The Road Less Traveled

Growing up in a household with two powerhouse writers had the same affect on me as it would any other kid. My mantra was;

“I don’t want to do what my parents do.”

My late mother, Newbery-award winning author Virginia Hamilton and my father, the iconic poet Arnold Adoff, never pushed me to be a writer, or pushed me in any particular direction for that matter.

Instead, they let me gravitate towards what I was interested in. Encouraging me along the way. But soon, it became obvious to all, that music would be my first love.

Music and words were all around me growing up. My father always had on the radio or the stereo. (That’s right I said stereo 🙂 I was fortunate to grow up with some of the best music from all genres as the soundtrack to my childhood. Being that my father had been good friends with and used to manage the legendary bass player and composerCharles Mingus, jazz figured prominently in that soundtrack. Personally, I think I connected the most with the rock and folk music of the 60s and 70s, with artists such as Joni Mitchell, Crosby Stills and Nash, Sly and the Family Stone, The Beatles, Janis Joplin. Then I discovered Led Zeppelin and that was it for me. From that point on, rock-n-roll was my passion and my mission. I can remember vividly how I felt while listening to this music. It took me places in my imagination, exotic and magical places, and I believe, greatly fostered my creativity. I went to every musical concert imaginable, day dreaming about what it would be like to be onstage, the star of the show! I soon had my own “garage band” and I was off and running as a wannabe rock star drummer.

After majoring in music in college it was off to New York City to seek my fame and fortune, but like many who came before me, the bitter pill of rejection was what I found.

I began writing as a way to make myself feel better while going through this hard time of rejection and even worse, just being flat out ignored by the record business. I had been in pursuit of a record deal with my band for close to ten years, and it was apparent that it just wasn’t going to happen. So I started writing for the the same reasons as I did when I was a teenager. Back then, I wrote songs to release my emotions and help me get through the ups and downs of teenage-dom. So when the rock-n-roll star thing didn’t work out, I began to write again, this time without the music. Just the poetry. And, boy, did I have a lot to say.

During this same time, two things happened that I just couldn’t ignore. One was the sheer volume of poems, short stories, novel sketches, etc. that I was amassing, and the second was how incredibly awesome I felt while producing these early works. It was at this time that I really felt I was onto something and that it was just the beginning.

From my teens into my twenties, I really had been writing poetry—but with music. Later, in my thirties when I first started writing professionally, I already felt comfortable with words and how to express myself. It was not that much of a stretch from songwriting to writing poetry. And from writing poetry to writing poeticnovels was, I feel, a natural progression. Starting small and then expanding. Just seeing one piece at a time, working on it, giving it a title, and then going on to the next piece. All the while staying connected to the emotion of the moment. What the character is feeling, thinking.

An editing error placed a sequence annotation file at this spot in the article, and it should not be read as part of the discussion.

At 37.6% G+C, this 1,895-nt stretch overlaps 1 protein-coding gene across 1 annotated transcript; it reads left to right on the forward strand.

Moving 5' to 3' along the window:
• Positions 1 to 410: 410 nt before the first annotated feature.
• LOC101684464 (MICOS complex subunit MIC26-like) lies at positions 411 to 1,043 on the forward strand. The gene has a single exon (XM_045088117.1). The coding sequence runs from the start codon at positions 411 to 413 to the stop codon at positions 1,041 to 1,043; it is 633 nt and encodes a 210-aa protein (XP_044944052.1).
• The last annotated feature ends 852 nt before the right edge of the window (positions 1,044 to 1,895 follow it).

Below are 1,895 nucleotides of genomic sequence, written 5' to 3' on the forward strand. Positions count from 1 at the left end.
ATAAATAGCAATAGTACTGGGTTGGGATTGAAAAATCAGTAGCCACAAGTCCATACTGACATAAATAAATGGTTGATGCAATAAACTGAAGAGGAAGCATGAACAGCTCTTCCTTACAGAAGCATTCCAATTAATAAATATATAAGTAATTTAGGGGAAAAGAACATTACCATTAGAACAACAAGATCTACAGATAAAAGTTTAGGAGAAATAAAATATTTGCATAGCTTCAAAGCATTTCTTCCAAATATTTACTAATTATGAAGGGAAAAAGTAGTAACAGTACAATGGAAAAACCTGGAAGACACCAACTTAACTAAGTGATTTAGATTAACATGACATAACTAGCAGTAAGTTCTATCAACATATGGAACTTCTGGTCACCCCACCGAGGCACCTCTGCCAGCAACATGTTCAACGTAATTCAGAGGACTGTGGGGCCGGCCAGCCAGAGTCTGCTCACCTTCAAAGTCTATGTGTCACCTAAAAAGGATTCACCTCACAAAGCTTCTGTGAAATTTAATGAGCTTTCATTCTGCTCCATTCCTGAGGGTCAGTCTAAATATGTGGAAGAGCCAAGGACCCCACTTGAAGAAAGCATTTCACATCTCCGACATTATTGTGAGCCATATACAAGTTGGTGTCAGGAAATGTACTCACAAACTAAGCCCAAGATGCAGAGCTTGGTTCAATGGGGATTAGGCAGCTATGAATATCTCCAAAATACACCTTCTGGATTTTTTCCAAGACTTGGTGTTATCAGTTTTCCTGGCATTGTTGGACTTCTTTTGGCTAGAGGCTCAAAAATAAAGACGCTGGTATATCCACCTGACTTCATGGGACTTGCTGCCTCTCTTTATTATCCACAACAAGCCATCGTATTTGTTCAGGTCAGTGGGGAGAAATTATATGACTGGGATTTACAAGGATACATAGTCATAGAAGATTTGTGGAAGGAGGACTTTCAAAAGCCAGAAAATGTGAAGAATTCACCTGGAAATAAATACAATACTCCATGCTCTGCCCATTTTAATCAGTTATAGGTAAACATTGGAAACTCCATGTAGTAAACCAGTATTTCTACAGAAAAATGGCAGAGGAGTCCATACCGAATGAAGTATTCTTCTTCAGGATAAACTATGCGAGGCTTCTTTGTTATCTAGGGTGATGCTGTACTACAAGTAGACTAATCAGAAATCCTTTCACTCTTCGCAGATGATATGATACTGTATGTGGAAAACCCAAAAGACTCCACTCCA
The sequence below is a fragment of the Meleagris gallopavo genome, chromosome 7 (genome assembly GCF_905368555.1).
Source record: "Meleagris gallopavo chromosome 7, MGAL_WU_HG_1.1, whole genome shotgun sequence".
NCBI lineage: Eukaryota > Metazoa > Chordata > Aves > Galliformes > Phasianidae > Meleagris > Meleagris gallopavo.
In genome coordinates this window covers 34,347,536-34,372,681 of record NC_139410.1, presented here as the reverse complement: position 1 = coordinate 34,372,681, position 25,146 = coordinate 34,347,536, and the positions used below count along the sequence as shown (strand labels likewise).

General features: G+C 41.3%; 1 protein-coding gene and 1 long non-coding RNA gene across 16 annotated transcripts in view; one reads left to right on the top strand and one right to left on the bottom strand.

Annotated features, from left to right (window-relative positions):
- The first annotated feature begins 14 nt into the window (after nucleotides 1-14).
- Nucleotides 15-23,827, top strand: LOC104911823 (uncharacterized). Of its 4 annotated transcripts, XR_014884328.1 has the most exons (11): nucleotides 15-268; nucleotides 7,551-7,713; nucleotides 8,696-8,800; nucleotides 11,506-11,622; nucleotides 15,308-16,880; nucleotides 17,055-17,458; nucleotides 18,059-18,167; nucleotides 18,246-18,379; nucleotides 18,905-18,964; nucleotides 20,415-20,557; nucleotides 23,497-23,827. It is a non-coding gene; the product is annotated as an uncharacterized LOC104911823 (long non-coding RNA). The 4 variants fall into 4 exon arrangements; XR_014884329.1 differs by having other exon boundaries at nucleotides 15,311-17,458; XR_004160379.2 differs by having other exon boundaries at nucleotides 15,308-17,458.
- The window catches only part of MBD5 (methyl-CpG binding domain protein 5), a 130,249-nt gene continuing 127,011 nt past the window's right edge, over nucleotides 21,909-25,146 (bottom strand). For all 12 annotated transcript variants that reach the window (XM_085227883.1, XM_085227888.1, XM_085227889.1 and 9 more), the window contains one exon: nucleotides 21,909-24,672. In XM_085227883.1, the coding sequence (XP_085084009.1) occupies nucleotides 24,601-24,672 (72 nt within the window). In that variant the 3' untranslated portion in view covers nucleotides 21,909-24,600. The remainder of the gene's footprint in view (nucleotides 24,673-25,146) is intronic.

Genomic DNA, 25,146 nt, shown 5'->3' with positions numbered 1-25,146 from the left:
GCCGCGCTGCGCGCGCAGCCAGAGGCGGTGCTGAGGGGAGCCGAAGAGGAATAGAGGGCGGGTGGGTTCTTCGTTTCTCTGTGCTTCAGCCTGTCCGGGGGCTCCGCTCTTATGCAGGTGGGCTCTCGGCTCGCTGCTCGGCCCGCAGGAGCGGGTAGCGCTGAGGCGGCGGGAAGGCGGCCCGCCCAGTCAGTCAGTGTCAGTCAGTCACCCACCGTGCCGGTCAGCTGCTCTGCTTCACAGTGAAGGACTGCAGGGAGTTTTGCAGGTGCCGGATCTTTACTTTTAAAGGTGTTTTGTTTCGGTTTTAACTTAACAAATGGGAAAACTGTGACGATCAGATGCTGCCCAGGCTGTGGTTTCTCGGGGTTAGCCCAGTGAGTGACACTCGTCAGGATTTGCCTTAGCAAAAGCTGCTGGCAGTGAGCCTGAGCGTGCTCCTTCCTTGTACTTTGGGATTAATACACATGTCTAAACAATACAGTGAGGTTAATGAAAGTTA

I believe my first experiences with music and poetry organically prepared me for writing this type of book, the novel in verse or poetic novel. Completely by accident, the ingredients were all there waiting for me to put them all together.

Writing a poetic novel is very freeing; I love how I can make a piece more prose-like if I wish or more poetic, depending on what is best for the book at that particular time. Ultimately, for me, this style of writing gives the story immediacy and a raw emotional impact that sometimes is lacking in a more traditional young adult novel. More importantly, the poetic novel is all-inclusive in its readership, bringing together the facile reader with the reluctant and the “I never even finished a book before” reader.

It is truly a win-win for both author and teen alike. I would suggest to all writers to try your hand at one. It forces you to connect on that primordial level, not only with yourself but with your characters. It is the emotions of the character-splat onto the page. Ideally unfiltered and unencumbered by that long arm of the author.

When I speak to students, teachers and those pursuing a career in writing I like to use my path as an example. An example of a career which was born in the most organic of ways. I wrote and still do from the inside out. Getting in touch with one’s innermost feelings, moving far beyond your comfort level, breaking through to that pain and experience truly is the garden of artistic creation. What grows there is real. It may be hard to harvest, but it is from this garden that grows the truth. The deepness of one’s soul is where we must all start as writers.

It is where our story is born . . .


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